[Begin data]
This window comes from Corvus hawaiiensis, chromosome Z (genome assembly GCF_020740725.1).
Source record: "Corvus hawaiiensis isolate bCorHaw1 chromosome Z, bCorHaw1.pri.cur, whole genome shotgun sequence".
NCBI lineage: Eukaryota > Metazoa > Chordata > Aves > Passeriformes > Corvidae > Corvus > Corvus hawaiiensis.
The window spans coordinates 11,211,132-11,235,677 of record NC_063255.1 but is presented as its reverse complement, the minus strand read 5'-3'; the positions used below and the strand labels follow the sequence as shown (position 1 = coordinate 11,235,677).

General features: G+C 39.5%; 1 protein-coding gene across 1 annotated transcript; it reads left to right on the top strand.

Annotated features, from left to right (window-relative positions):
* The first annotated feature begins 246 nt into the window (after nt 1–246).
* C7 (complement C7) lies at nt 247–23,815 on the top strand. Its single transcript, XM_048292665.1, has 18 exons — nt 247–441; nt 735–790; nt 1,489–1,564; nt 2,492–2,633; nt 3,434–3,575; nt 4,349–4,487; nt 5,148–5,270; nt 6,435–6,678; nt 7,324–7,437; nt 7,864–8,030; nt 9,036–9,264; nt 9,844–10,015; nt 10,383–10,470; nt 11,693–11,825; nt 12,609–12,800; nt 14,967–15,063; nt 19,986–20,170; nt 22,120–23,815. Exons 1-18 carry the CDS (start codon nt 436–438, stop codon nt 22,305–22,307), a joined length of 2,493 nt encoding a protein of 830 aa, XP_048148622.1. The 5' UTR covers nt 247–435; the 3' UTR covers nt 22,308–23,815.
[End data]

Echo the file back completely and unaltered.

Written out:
This window comes from Corvus hawaiiensis, chromosome Z (genome assembly GCF_020740725.1).
Source record: "Corvus hawaiiensis isolate bCorHaw1 chromosome Z, bCorHaw1.pri.cur, whole genome shotgun sequence".
NCBI lineage: Eukaryota > Metazoa > Chordata > Aves > Passeriformes > Corvidae > Corvus > Corvus hawaiiensis.
The window spans coordinates 11,211,132-11,235,677 of record NC_063255.1 but is presented as its reverse complement, the minus strand read 5'-3'; the positions used below and the strand labels follow the sequence as shown (position 1 = coordinate 11,235,677).

General features: G+C 39.5%; 1 protein-coding gene across 1 annotated transcript; it reads left to right on the top strand.

Annotated features, from left to right (window-relative positions):
* The first annotated feature begins 246 nt into the window (after nt 1–246).
* C7 (complement C7) lies at nt 247–23,815 on the top strand. Its single transcript, XM_048292665.1, has 18 exons — nt 247–441; nt 735–790; nt 1,489–1,564; nt 2,492–2,633; nt 3,434–3,575; nt 4,349–4,487; nt 5,148–5,270; nt 6,435–6,678; nt 7,324–7,437; nt 7,864–8,030; nt 9,036–9,264; nt 9,844–10,015; nt 10,383–10,470; nt 11,693–11,825; nt 12,609–12,800; nt 14,967–15,063; nt 19,986–20,170; nt 22,120–23,815. Exons 1-18 carry the CDS (start codon nt 436–438, stop codon nt 22,305–22,307), a joined length of 2,493 nt encoding a protein of 830 aa, XP_048148622.1. The 5' UTR covers nt 247–435; the 3' UTR covers nt 22,308–23,815.